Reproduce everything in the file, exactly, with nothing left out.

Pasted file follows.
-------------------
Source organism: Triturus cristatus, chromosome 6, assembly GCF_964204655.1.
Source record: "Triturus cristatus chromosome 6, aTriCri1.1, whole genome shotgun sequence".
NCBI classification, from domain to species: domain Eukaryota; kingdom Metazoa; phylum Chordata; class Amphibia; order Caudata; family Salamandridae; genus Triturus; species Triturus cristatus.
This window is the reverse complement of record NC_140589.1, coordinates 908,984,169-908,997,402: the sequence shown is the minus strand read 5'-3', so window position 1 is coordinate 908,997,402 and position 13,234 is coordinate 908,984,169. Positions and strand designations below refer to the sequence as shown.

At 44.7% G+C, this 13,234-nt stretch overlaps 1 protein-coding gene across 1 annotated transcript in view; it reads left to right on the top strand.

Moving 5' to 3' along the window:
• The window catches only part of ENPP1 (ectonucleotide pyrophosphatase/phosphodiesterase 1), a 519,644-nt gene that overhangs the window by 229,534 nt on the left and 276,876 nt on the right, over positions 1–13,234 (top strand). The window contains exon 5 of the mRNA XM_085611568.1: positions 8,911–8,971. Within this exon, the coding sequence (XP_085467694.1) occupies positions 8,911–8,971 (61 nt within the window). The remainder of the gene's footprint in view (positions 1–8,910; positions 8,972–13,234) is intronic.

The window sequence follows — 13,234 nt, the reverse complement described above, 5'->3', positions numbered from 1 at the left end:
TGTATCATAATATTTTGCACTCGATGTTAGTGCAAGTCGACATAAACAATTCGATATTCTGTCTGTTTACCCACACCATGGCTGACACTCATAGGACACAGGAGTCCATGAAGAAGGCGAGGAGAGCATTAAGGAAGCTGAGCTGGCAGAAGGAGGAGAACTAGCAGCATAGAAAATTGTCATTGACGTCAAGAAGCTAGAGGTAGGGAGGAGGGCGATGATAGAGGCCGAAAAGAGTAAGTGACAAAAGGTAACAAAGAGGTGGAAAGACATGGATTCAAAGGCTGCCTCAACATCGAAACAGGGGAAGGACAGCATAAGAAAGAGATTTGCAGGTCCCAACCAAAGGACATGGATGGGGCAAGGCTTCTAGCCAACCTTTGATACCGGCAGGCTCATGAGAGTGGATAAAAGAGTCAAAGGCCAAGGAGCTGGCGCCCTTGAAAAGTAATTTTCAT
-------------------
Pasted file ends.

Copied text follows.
Source organism: Triturus cristatus, chromosome 6, assembly GCF_964204655.1.
Source record: "Triturus cristatus chromosome 6, aTriCri1.1, whole genome shotgun sequence".
NCBI classification, from domain to species: domain Eukaryota; kingdom Metazoa; phylum Chordata; class Amphibia; order Caudata; family Salamandridae; genus Triturus; species Triturus cristatus.
This window is the reverse complement of record NC_140589.1, coordinates 908,984,169-908,997,402: the sequence shown is the minus strand read 5'-3', so window position 1 is coordinate 908,997,402 and position 13,234 is coordinate 908,984,169. Positions and strand designations below refer to the sequence as shown.

At 44.7% G+C, this 13,234-nt stretch overlaps 1 protein-coding gene across 1 annotated transcript in view; it reads left to right on the top strand.

Moving 5' to 3' along the window:
• The window catches only part of ENPP1 (ectonucleotide pyrophosphatase/phosphodiesterase 1), a 519,644-nt gene that overhangs the window by 229,534 nt on the left and 276,876 nt on the right, over positions 1–13,234 (top strand). The window contains exon 5 of the mRNA XM_085611568.1: positions 8,911–8,971. Within this exon, the coding sequence (XP_085467694.1) occupies positions 8,911–8,971 (61 nt within the window). The remainder of the gene's footprint in view (positions 1–8,910; positions 8,972–13,234) is intronic.

The window sequence follows — 13,234 nt, the reverse complement described above, 5'->3', positions numbered from 1 at the left end:
TGTATCATAATATTTTGCACTCGATGTTAGTGCAAGTCGACATAAACAATTCGATATTCTGTCTGTTTACCCACACCATGGCTGACACTCATAGGACACAGGAGTCCATGAAGAAGGCGAGGAGAGCATTAAGGAAGCTGAGCTGGCAGAAGGAGGAGAACTAGCAGCATAGAAAATTGTCATTGACGTCAAGAAGCTAGAGGTAGGGAGGAGGGCGATGATAGAGGCCGAAAAGAGTAAGTGACAAAAGGTAACAAAGAGGTGGAAAGACATGGATTCAAAGGCTGCCTCAACATCGAAACAGGGGAAGGACAGCATAAGAAAGAGATTTGCAGGTCCCAACCAAAGGACATGGATGGGGCAAGGCTTCTAGCCAACCTTTGATACCGGCAGGCTCATGAGAGTGGATAAAAGAGTCAAAGGCCAAGGAGCTGGCGCCCTTGAAAAGTAATTTTCAT